The legacy of George W. Bush
Most American Presidents are identified with landmark events that occurred or policies that were adopted during their administrations. For example, Franklin D. Roosevelt is historically linked to the New Deal and World War II, Harry S. Truman to the Marshall Plan and the start of the cold war, and Lyndon Johnson to the war on poverty, civil rights, and Vietnam.
George W. Bush will be remembered for sheer incompetency in office. It is inconceivable, for instance, that he cut taxes (benefiting only the very wealthy) while Federal expenditures are soaring because of an unnecessary war. Generations to come will be burdened by the need to pay the costs.
I believe that Bush's Presidency has been the worst of this or any other era. My argument is not based on ideological differences (which I do have with Mr. Bush), but primarily on the issue of competent performance. Who would have expected this from the first White House occupant to boast a Harvard MBA degree in management?
When you consider that Bill Clinton was impeached simply for lying under oath about an adultrous episode (and what man would not have lied about such matters?), it would be far more reasonable that Bush be impeached for seriously damaging both the state of the union and America's world reputation.
He is responsible for wasting an inherited budget surplus, creating the nation's record debt, loading the leadership of regulatory agencies with political hacks, hurting working-class interests, disregarding environmental concerns, showing a contempt for intellect, foolishly trying to impose democracy on medieval societies, alienating foreign allies, and--worst of all--going unnecessarily into war in Iraq after manipulating CIA intelligence. Meanwhile, ironically, he was largely re-elected for alleged leadership in the war on terrorism.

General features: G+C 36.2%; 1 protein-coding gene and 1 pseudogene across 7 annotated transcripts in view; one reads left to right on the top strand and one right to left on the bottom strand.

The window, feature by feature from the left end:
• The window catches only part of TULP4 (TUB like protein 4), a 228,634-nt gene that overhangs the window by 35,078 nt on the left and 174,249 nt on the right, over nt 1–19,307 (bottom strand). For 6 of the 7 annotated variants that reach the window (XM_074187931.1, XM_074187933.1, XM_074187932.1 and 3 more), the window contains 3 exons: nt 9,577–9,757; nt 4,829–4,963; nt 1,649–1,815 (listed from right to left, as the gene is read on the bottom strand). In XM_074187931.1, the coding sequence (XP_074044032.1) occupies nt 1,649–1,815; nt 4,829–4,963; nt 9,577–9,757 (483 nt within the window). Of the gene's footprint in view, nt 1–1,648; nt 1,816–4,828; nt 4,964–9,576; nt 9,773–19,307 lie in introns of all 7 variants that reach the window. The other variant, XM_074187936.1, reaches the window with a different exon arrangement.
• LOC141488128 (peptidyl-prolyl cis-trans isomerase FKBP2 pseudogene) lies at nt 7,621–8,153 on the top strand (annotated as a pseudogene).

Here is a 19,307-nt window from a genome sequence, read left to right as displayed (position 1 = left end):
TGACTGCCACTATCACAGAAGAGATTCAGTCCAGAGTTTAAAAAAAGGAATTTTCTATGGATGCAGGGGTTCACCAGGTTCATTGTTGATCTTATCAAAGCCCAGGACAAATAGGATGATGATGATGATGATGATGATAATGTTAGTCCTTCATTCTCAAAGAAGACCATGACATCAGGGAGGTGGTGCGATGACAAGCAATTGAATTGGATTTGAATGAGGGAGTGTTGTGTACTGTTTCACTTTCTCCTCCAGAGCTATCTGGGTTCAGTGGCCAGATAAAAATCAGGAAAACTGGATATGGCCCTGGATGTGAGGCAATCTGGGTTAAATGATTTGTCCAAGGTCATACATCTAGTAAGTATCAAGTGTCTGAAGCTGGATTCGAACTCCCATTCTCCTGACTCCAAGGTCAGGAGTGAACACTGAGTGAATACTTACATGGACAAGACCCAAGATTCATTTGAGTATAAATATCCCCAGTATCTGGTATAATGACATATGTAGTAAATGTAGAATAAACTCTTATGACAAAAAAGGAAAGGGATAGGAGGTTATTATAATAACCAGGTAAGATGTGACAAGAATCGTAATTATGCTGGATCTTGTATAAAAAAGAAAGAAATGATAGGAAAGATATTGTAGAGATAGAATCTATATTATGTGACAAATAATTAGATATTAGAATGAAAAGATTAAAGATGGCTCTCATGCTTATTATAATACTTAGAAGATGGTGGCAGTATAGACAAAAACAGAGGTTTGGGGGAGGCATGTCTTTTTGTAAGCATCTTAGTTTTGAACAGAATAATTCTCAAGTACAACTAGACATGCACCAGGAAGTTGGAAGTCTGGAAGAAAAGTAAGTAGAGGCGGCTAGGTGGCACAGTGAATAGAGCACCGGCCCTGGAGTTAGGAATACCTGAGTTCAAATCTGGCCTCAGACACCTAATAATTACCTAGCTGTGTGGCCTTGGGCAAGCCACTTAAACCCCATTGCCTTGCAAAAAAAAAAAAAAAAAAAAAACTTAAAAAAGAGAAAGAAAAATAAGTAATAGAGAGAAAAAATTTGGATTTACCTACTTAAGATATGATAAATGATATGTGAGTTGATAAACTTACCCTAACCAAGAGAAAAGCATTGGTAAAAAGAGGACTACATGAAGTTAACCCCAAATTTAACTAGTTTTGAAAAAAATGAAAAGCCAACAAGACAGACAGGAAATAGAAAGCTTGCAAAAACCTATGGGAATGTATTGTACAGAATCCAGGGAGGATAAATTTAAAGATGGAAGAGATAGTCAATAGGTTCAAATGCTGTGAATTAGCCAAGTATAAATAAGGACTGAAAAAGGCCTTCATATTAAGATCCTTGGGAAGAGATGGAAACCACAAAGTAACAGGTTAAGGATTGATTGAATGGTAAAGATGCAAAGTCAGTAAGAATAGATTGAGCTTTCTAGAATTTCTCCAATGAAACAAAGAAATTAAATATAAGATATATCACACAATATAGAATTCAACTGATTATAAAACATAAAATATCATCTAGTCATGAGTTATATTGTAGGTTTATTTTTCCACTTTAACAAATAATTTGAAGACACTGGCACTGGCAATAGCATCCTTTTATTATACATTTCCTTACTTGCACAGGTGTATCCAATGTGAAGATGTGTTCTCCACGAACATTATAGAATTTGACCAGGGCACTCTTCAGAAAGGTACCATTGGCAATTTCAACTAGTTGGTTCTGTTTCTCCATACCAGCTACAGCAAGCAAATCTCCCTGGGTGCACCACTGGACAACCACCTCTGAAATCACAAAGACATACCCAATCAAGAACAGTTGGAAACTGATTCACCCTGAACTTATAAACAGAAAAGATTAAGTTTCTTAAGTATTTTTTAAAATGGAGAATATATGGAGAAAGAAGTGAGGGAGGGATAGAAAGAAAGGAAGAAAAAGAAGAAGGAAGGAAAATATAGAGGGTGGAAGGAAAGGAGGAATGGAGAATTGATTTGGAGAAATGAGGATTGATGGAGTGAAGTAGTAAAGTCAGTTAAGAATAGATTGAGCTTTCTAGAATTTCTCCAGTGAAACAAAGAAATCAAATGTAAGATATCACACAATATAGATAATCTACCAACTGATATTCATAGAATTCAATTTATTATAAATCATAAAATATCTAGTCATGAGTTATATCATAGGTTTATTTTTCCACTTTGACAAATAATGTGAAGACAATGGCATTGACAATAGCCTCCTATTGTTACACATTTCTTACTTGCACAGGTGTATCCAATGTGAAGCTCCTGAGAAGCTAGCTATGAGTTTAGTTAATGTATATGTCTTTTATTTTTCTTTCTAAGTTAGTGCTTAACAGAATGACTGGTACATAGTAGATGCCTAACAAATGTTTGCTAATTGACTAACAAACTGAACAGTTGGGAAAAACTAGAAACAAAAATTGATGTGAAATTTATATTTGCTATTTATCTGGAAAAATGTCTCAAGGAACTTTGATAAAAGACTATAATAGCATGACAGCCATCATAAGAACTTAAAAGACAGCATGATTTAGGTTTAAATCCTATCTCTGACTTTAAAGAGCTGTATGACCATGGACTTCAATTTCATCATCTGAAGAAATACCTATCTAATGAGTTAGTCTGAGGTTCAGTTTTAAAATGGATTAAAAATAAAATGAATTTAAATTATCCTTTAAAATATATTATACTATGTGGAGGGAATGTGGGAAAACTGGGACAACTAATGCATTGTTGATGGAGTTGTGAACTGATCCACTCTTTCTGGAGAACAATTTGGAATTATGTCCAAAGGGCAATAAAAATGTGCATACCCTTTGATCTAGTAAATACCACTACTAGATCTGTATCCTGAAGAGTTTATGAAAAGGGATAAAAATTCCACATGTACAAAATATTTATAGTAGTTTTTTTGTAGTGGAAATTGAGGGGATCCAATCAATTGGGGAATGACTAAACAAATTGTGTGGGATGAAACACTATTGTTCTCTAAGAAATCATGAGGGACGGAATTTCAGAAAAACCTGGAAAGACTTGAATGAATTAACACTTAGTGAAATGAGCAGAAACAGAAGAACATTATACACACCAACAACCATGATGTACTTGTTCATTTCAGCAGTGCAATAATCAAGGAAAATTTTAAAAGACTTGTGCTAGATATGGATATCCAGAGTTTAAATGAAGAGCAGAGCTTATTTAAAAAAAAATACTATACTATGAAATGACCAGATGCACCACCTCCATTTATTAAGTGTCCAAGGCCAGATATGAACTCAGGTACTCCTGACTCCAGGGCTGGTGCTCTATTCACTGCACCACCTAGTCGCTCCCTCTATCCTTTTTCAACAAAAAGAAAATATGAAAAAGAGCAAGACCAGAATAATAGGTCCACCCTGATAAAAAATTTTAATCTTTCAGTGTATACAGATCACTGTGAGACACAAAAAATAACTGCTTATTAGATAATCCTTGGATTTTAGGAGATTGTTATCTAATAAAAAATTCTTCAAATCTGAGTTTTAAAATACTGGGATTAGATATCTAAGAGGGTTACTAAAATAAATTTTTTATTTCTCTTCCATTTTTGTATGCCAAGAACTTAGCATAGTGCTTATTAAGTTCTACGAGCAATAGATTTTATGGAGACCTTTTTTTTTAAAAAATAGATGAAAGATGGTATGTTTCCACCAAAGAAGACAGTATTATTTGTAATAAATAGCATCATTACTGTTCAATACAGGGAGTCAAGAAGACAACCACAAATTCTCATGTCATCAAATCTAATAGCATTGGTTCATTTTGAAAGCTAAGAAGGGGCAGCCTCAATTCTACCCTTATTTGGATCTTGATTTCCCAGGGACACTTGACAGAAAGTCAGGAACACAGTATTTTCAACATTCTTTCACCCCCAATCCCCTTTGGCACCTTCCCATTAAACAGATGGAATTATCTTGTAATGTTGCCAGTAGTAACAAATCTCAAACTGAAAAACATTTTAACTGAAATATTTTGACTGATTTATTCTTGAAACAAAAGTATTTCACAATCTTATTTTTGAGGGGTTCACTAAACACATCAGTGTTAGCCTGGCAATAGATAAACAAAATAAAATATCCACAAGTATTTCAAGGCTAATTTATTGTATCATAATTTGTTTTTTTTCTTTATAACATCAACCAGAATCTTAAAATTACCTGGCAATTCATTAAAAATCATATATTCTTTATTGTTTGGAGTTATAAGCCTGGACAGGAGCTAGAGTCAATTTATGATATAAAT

The fact is that the invasion of Iraq has critically set us back in the fight against terrorism. The invasion of Afghanistan, however, was fully justified. That country's Taliban regime had provided a home for the Al-Qaeda terrorists that attacked the U.S. on 9/11. Unfortunately, after having been soundly defeated, the Taliban is now regaining strength and is once more a serious threat.
The Taliban has been able to come back because U.S. forces have been distracted from Afghanistan by the unnecessary invasion of Iraq, where our presence there has created new centers of terrorism and brought sheer chaos to the local society. The reasons for the Iraq invasion--the allegations that Iraqi weapons of mass destruction presented an imminent threat and that there was an Iraqi link to Al Qaeda and 9/11--have proven to be false.
In the face of the crisis facing the nation, Bush and his Congressional supporters seem more concerned with such marginal issues as a ban on gay marriage and flag-burning than with far more formidable social and economic problems.
Where is Al Gore--or even John Kerry--when we need them? As David Remnick, editor-in-chief of The New Yorker, recently wrote: "... it is close to inconceivable that the country and the world would not be in far better shape had Gore been allowed to assume the office that a plurality of voters wished him to have. One could imagine him as an intelligent and decent President, capable of making serious decisions and explaining them in the language of a confident adult. Imagining that alternative history is hard to bear..."